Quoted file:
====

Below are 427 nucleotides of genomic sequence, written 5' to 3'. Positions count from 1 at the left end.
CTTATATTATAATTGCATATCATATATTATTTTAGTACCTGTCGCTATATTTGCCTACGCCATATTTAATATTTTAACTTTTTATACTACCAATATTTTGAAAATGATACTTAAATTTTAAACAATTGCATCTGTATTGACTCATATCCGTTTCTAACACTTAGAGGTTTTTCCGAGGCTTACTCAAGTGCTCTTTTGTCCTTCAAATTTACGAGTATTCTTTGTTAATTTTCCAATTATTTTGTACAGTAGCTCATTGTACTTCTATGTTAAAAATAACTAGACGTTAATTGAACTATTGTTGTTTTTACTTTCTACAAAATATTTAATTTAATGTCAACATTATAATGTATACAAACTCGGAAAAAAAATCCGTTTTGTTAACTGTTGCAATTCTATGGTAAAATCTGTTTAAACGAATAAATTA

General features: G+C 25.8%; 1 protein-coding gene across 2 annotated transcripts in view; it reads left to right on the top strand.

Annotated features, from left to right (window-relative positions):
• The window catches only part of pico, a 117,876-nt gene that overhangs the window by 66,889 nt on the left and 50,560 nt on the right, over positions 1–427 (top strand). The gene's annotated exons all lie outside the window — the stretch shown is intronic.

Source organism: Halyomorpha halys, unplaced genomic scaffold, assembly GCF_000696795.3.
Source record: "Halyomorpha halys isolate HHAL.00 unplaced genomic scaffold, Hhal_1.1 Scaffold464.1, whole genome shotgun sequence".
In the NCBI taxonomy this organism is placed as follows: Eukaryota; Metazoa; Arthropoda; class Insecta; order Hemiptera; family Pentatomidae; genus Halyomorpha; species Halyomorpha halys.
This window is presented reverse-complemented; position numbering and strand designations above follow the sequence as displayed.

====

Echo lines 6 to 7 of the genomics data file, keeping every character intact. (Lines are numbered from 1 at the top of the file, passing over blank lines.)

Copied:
Source organism: Halyomorpha halys, unplaced genomic scaffold, assembly GCF_000696795.3.
Source record: "Halyomorpha halys isolate HHAL.00 unplaced genomic scaffold, Hhal_1.1 Scaffold464.1, whole genome shotgun sequence".